Global experiments: Why there's chemistry between social enterprise and education

“Education is the most powerful weapon you can use to change the world!" said Nelson Mandela. But, unlocking that power means taking Mandela's wisdom and combining it with the lessons from social entrepreneurs tackling education challenges across the globe, says education consultant Anita Devi.

Social enterprise in many ways epitomises the connection of head, heart and action, most educators seek to develop in their students. And yet many educators struggle with the application of market-based commercial strategies to achieve a social purpose that comes with setting up a social enterprise.
But we're increasingly seeing that social enterprise can work both for and in education. From Brazil to Western Australia there are diverse and instructive examples of how social enterprise is being used to further the cause of education.
Global experiments: 7 awesome projects
With the exception of North Carolina and Brazil, these are all examples of entrepreneurial projects I have witnessed first-hand or have had the privilege to professionally engage with and develop.
In North Carolina, James H. Johnson, Jr. established a school in northeast-central Durham to tackle the problems of poverty, drug abuse and gang activity. Set up in 2009, the extended day curriculum for students includes courses on nutrition education, character development, entrepreneurship, global awareness, and economic literacy. It is an education system based on entrepreneur strategies, but designed around the local community. The aspiration is for every child by 8th Grade (13-14 years) to be bilingual. For the community, the resources are used to support adult classes on health care, fitness, healthy and cooking.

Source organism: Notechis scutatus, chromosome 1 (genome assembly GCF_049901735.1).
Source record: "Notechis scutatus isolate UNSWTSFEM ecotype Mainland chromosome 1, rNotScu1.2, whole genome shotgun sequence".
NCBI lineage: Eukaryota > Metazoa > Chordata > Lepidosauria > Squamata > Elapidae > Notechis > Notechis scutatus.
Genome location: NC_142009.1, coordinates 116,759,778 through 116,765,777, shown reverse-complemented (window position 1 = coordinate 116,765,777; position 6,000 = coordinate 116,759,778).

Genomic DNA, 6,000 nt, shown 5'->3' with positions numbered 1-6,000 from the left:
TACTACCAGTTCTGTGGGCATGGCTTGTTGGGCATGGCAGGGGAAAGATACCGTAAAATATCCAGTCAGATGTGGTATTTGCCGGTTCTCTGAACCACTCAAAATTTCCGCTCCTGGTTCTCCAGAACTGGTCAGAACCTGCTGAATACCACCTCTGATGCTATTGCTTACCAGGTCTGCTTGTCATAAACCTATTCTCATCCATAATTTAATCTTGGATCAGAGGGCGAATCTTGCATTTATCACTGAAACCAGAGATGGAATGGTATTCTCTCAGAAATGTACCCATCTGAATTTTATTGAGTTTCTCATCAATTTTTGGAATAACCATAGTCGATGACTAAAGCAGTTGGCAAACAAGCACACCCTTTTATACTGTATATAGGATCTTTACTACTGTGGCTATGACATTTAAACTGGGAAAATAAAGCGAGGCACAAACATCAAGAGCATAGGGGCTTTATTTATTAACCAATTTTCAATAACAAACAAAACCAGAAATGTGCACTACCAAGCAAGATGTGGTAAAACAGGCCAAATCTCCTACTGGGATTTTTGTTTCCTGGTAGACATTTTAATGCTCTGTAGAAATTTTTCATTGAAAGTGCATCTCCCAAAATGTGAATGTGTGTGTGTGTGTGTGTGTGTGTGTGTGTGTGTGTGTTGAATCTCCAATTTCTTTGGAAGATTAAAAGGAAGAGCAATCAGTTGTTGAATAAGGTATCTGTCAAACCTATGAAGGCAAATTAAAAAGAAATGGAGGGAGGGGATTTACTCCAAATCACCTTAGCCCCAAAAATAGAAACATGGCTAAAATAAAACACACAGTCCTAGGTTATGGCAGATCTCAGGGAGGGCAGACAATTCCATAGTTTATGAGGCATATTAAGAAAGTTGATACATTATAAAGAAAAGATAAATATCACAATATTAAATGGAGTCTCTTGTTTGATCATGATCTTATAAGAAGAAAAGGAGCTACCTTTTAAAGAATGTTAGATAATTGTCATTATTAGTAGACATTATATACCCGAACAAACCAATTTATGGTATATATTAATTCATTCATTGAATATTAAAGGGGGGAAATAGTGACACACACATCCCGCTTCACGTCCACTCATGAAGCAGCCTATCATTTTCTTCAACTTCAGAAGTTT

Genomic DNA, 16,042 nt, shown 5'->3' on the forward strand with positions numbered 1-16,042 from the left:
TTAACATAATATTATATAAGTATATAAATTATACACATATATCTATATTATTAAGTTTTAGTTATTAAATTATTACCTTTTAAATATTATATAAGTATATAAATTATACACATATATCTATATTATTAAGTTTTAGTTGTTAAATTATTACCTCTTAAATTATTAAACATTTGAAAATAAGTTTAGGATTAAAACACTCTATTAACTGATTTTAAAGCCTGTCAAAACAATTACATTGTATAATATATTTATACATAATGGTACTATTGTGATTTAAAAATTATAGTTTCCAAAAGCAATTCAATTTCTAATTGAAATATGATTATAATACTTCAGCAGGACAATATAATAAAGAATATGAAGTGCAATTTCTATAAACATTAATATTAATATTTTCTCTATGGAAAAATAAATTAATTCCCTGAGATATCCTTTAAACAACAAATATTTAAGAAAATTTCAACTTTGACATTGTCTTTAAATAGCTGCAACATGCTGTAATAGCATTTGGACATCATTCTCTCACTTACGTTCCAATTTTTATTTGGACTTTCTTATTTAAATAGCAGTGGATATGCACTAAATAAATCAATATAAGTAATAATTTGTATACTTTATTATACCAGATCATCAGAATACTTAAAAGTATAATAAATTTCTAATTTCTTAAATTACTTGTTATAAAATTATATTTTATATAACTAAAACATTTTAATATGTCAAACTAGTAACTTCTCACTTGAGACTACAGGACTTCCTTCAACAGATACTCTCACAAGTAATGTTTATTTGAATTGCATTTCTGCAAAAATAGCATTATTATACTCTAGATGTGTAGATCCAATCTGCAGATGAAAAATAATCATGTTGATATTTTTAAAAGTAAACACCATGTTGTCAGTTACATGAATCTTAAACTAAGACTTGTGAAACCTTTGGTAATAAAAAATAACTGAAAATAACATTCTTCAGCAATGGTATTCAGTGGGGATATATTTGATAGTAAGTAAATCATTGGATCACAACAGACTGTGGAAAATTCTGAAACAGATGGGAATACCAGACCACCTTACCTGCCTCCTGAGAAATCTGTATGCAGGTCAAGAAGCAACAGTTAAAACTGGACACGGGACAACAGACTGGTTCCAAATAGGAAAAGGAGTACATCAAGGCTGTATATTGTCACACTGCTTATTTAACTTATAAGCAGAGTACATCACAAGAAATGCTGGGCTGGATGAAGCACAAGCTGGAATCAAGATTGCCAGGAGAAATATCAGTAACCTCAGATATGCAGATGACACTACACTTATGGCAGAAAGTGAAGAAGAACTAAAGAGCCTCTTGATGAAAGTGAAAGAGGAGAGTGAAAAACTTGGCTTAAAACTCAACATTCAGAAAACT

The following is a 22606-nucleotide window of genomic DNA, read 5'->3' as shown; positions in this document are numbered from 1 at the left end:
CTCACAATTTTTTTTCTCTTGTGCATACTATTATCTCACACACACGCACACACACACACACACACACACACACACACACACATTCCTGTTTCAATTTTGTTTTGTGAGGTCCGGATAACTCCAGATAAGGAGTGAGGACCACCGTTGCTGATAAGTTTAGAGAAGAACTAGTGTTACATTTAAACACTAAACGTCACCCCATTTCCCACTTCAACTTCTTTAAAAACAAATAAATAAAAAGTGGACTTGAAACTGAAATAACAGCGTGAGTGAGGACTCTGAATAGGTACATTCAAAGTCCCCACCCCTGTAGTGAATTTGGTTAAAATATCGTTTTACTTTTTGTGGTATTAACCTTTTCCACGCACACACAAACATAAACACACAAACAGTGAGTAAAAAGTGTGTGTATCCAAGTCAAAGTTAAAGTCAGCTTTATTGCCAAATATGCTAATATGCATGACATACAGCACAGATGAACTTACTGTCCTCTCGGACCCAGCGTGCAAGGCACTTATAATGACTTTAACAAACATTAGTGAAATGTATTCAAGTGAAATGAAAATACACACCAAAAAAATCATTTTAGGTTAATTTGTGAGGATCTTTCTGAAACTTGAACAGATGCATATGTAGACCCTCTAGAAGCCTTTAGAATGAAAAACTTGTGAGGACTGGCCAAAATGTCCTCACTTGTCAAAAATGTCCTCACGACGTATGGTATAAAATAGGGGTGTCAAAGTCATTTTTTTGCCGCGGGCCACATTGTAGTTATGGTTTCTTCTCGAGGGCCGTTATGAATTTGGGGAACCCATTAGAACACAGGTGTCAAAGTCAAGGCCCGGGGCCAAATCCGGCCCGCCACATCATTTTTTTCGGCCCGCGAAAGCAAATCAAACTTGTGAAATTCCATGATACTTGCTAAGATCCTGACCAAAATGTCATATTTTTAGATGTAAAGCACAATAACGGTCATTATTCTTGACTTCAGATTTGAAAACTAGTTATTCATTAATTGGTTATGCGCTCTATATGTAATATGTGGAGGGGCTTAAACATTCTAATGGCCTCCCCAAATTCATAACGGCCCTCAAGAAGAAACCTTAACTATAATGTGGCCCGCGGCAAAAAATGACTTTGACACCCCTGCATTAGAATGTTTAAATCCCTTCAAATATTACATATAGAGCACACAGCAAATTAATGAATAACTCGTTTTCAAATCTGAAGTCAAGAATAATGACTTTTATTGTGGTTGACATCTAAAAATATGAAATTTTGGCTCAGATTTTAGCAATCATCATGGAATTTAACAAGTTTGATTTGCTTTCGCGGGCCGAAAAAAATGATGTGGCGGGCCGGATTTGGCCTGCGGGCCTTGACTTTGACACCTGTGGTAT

Favelas (poor urban communicates) in Brazil are beginning to capitalize on the benefits of social enterprise and education. One such example is the ‘Fight for Peace’ organisation. Originally set up to teach disadvantaged children martial arts, the organization has subsequently developed to offer additional educational opportunities internationally. Quoting from their website “Fight for Peace uses boxing and martial arts combined with education and personal development to realise the potential of young people in communities that suffer
from crime and violence.”
In Kenya and Zambia two schools I visited shared an education ethos of human values education and character development. Set up in the poorest areas of the country, both schools engaged students in farming and other entrepreneurial activities to subsidise the cost and fees of the school. Produce from the farm was utilised by the school to feed the students and any surplus sold at the local market.
In India (Rajasthan) children born with polio are generally excluded in the community as outcasts. A boarding school sells handicraft activities undertaken by the students to fund the cost of boarding and education. Articles are produced to a high standard and the engagement factor has served to transform an “I have been abandoned attitude” into a “Can do” culture. Many of the students have gone on to win medals in the Paralympics.
In the heart of Mumbai in India, a special school and resource centre (ADAPT, National Resource Centre for Inclusion) which caters for children with profound and multiple learning difficulties also engages parents and other students in producing handbags, cards, candle holders and other handicraft items; which they sell to buy the much needed and expensive equipment to support the children’s needs. For the older children’s families, the activities provide a sense of hope and future vocation; as they are learning essential life-skills.